The Scarcity of Worker Cooperatives in the USA: Enquiring into Possible Causes

By Rebecca Lurie

Last year, the Community and Worker Ownership Project and John Mollenkopf at the Center for Urban Research at the CUNY Graduate Center were pleased to host Professor Sofia Arana Landin for research on cooperative economics in New York City. Her work was extensive in building foundational thought for a comparative study of cooperative enterprises’ success and challenges in the US as compared to other countries, especially in the European Union.

Professor Arana teaches taxation law and cooperatives at the public university in San Sebastian, Spain. Arriving to the states shortly after the inauguration of the 45th president for this research, the juxtaposition of opportunities and constraints was almost too much to bear. Nevertheless, she persisted.

Cooperative businesses, being a hybrid of “for profit” and “social” purposes, have a mission broader than that of a traditional business. She identifies how rules, regulation and policies can support the advance of this model to serve the health of a business, the betterment of its employees, and the well being of communities, all towards the development of a “Social Economy.” The resilience of cooperative businesses is a feature that makes them a strategic building block in these hard economic times and particularly for those from disenfranchised communities.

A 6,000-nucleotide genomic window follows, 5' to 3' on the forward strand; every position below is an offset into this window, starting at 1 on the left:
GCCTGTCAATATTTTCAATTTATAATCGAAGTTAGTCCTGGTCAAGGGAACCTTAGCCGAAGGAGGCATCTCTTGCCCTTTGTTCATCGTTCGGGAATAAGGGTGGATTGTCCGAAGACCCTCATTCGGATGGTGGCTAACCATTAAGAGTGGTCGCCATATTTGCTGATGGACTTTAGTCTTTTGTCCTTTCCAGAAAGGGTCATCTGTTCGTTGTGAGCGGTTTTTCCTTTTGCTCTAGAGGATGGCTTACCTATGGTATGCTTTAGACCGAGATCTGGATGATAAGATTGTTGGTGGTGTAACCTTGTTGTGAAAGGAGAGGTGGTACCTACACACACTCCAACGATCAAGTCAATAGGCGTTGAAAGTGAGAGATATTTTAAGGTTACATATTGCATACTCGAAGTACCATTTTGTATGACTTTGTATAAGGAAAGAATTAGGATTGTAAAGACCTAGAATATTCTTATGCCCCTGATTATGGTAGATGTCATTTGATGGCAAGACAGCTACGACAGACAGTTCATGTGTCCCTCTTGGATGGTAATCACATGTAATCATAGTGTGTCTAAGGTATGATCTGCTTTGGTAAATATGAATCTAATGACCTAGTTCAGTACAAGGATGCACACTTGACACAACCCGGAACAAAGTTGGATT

An argument for a regulatory framework with common definitions suggests there is a key to unlocking paths to equity, justice and prosperity in the economic lives of all involved.

Her paper is published in CIRIEC-España, Revista de Economía Pública, Social y Cooperativa, n 92, april 2018. You can find it here as well, and cite it as follows: ARANA LANDIN, S., “The scarcity of worker cooperatives in the USA: enquiring into possible causes”, CIRIEC-España, Revista de Economía Pública, Social y Cooperativa, n 92, april 2018.

We thank Sofia for coming, listening, studying and reporting towards our shared approach to building a social economy in our city and in the US.